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The Father Factor

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Kerry Cole

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The Telling Side of Parenting Humor

This is a blog post by NFI's Senior Program Support Consultant, Ave Mulhern. If you would like to guest blog for us please email us.

Just like everyone else I suppose, I love to laugh! I am ever on the lookout for the humor in things especially when they have to do with parenting or dads in particular. 

Recently someone sent me an email. You know the kind, with funny stories and they ask you to pass it on, etc. This one was labeled WHY GOD MADE MOMS.

The answers were given by 2nd grade school children to a number of questions such as:

Why did God make mothers?
1. She's the only one who knows where the scotch tape is.
2. Mostly to clean the house.
3. To help us out of there when we were getting born.

Why did God give you your mother and not some other Mom?
1. We're related.
2. God knew she likes me a lot more than other people's moms like me.

You get the picture, and of course they made me laugh, or smile at least and I actually identified with the statements these kids were making.  Here is the link to the entire list.  But as I read through the list, the questions asked about the dads specifically - although funny -are quite telling.  I noticed a bit of a theme like we also see on television today, that mom is smart and the “boss” and dad is a kind of “goof” to quote one of the kids.  There was another statement from one child’s grandma who had something negative to say about dad.

I grew up in the 60’s and in contrast, thought of the old TV shows likeKids Say The Darndest Things KidsSay The Darndest Things(then with Art Linkletterlater with Bill Cosby) it is clear there was a kind of reverence for both parents.  

Now I know I look at things from a fatherhood lens so to speak, because of what I do here at NFI.  For a moment, I thought maybe I was being hypersensitive.  So I read on to the "Mommy Test."

THE MOMMY TEST
I was out walking with my 4-year-old daughter. She picked up something off the ground and started to put it in her mouth. I took the item away from her and I asked her not to do that. "Why?" my daughter asked. "Because it's been laying outside, you don't know where it's been, it's dirty and probably has germs" I replied. At this point, my daughter looked at me with total admiration and asked, "Wow! How do you know all this stuff?"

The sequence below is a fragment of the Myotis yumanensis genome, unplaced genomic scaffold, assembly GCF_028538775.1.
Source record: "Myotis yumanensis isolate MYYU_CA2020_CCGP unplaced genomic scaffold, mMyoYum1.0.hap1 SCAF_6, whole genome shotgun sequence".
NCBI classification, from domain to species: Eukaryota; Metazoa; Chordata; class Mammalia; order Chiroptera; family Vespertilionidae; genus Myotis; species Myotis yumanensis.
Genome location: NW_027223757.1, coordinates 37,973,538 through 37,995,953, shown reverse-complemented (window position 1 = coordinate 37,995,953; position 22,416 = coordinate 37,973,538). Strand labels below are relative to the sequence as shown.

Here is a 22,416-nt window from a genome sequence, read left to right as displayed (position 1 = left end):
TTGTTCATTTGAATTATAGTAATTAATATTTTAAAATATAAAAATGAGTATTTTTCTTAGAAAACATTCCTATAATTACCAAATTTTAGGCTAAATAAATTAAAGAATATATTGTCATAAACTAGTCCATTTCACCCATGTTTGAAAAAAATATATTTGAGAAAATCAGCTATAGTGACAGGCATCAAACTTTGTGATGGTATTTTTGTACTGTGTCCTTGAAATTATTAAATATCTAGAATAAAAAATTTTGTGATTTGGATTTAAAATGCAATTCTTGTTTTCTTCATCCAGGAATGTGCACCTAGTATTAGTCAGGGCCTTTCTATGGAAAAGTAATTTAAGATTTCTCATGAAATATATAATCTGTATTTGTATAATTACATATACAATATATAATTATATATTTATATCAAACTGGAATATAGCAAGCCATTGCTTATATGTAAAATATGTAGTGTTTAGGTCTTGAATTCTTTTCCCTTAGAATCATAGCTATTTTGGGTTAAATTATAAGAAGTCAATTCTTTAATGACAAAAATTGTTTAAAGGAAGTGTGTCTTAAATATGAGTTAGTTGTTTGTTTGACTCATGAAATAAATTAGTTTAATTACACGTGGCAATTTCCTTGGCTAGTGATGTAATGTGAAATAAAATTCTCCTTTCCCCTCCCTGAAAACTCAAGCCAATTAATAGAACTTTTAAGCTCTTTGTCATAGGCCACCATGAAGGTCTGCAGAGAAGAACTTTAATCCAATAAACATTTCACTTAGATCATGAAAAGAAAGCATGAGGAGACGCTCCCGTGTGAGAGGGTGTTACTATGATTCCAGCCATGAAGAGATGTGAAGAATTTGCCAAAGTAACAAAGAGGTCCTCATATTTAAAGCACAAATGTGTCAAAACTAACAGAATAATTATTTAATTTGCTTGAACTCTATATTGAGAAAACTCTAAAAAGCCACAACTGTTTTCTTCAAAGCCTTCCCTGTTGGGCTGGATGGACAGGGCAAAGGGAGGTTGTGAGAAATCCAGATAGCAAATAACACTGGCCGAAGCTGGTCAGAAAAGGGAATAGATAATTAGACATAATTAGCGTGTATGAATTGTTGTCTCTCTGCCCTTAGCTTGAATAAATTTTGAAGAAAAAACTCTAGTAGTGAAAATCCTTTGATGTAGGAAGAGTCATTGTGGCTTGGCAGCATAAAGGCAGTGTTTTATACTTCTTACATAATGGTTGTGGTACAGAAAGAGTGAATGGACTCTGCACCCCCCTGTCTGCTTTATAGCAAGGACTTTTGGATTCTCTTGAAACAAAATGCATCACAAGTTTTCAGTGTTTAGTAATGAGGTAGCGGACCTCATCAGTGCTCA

"Uh," ...I was thinking quickly, “All moms know this stuff. It's on the Mommy Test. You have to know it, or they don't let you be a Mommy."
We walked along in silence for 2 or 3 minutes, but she was evidently pondering thi
s new information.
"OH...I get it!" she beamed, "So if you don't pass the test you have to be the daddy"
"Exactly" I replied back with a big smile on my face and joy in my heart.

When you're finished laughing, send this to a Mom.

I wondered about mom’s comment about having “joy in her heart” to have gotten the message across to her 4 year old daughter.  But was that message actually "moms know everything, and those that don’t pass the test—are those (dumb?) dads"?  And why is it important to send this on to another mom? Because, oh yes, we (moms) all will get it too?  Again, am I being hypersensitive because of the work we do here at NFI?  

In our country, one in three children are growing up in homes without a father.  Why is that bad or even a tragedy?  There are numerous statistics  linking father absence to so many unfunny social issues like teen pregnancy, incarceration, crime, etc. Even more alarming in Research Studies with dads AND moms – shows that more than half of moms and dads believe dads are replaceable!  

As I have learned through experience and the research NFI provides, dads don’t do things the same way we moms do.  Ah hah!  I sadly reflect now on how many times I verbally expressed how dad didn’t do something correctly or “my way” in front of our children. We (moms) want dads interaction with our children --but we want them to interact the same way that we interact.